History of The Roman Empire


The political history of the Early Roman Empire confronts us with a curious story. In a nutshell, it is this. A man, ultimately best known as Augustus, manages to orchestrate the dissolution of the old governmental system, nominally a democratic republic, and creates an autocracy, with himself as the sole decider of everything. However, since one of the Romans’ most deeply and emotionally held political ideals had always demanded that there should never, ever be rule by a king (or emperor), Augustus could not possibly admit to what he was doing. He therefore pretended to be restoring the traditional form of government, after, and as the solution to, a long period of horrific civil strife. What is more, he managed to persuade, as it would seem, the entire Roman world to play this charade with him. So, the Romans suddenly found themselves being ruled by one man, while they steadfastly refused formally to admit that fact, and contrived in every conceivable way to maintain the fiction that they were still living under a regime that somehow resembled their old, quasi-democratic, republic. This breathtakingly paradoxical situation led to many years of fear, anxiety, confusion, doublespeak, terror, and more. And then, we face what is perhaps the greatest paradox altogether. This was the period of the High Roman Empire, often viewed from the distance of modernity as one of the most successful and happy political regimes in all of human history. This, then, will be the history that we follow in this course. We will try to understand how a group, which assiduously lies to itself about its own most basic political institutions, nonetheless contrives to function – and to function, in many senses – quite well. We will attempt to understand this all, though, trough Roman eyes – not our own.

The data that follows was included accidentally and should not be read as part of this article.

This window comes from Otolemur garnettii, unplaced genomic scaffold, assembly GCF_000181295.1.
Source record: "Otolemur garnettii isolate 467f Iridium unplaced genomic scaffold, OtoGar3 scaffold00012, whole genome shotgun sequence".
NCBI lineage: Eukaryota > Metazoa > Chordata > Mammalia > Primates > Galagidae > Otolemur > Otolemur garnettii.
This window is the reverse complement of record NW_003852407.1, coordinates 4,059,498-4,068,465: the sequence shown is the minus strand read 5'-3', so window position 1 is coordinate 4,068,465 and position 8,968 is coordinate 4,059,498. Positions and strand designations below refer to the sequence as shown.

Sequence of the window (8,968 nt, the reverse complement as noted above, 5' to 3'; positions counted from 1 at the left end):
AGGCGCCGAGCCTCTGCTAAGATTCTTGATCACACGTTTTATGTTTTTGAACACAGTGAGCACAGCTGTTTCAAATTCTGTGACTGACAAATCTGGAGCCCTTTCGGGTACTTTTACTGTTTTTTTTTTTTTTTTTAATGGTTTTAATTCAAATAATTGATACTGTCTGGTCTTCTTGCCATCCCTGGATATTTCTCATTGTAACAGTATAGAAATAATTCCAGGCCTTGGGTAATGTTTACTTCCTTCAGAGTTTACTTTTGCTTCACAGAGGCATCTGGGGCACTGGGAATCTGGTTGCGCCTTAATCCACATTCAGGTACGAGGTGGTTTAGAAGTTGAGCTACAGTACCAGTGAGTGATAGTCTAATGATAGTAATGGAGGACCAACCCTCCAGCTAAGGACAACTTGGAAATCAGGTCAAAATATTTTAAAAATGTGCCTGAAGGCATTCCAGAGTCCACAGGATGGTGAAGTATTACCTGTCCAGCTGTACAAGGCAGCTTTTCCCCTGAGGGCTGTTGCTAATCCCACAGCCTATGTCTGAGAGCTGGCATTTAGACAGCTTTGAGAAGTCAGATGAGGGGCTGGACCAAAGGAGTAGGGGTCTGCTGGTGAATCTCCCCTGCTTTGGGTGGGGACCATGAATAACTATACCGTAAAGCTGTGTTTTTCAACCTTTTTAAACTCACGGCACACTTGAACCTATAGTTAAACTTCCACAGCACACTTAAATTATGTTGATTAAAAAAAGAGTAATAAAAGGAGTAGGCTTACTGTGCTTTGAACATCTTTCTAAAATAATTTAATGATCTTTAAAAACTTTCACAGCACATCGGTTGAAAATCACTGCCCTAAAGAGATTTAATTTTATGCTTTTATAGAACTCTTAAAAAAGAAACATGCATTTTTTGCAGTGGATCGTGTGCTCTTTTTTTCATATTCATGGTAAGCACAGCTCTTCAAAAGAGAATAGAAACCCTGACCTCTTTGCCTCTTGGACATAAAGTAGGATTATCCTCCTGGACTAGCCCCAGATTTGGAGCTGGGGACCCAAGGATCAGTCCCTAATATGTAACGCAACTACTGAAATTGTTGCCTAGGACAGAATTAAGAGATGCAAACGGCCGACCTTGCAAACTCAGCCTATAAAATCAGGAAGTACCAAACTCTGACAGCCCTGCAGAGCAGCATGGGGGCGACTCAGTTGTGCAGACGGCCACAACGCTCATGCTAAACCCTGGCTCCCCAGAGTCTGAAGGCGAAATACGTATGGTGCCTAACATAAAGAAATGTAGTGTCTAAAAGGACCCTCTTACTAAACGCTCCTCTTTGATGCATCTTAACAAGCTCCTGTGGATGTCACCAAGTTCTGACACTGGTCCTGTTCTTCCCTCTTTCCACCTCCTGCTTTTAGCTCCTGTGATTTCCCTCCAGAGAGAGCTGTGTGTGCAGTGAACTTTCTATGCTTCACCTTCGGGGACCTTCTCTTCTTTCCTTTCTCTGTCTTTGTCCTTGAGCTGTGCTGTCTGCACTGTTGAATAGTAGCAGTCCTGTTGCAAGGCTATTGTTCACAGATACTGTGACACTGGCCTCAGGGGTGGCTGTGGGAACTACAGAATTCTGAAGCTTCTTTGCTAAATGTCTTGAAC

Identical to V57.0206. In the spring of 44 B.C., Julius Caesar was murdered by a group of senators disgruntled with his monarchic ways. However, Caesar's adoptive son and heir, Octavian, was quickly on the scene and in little more than a decade managed to establish himself as Rome's first emperor. About three centuries later, Constantine the Great would rise to imperial power and with him came a new state religion--Christianity. This course examines the social and political history of the Roman Empire from the time of Augustus to that of Constantine and also closely observes the parallel growth of Christianity.






Fall 2022

Kevin Michael Feeney
MW: 2:00 PM - 3:15 PM SILV 520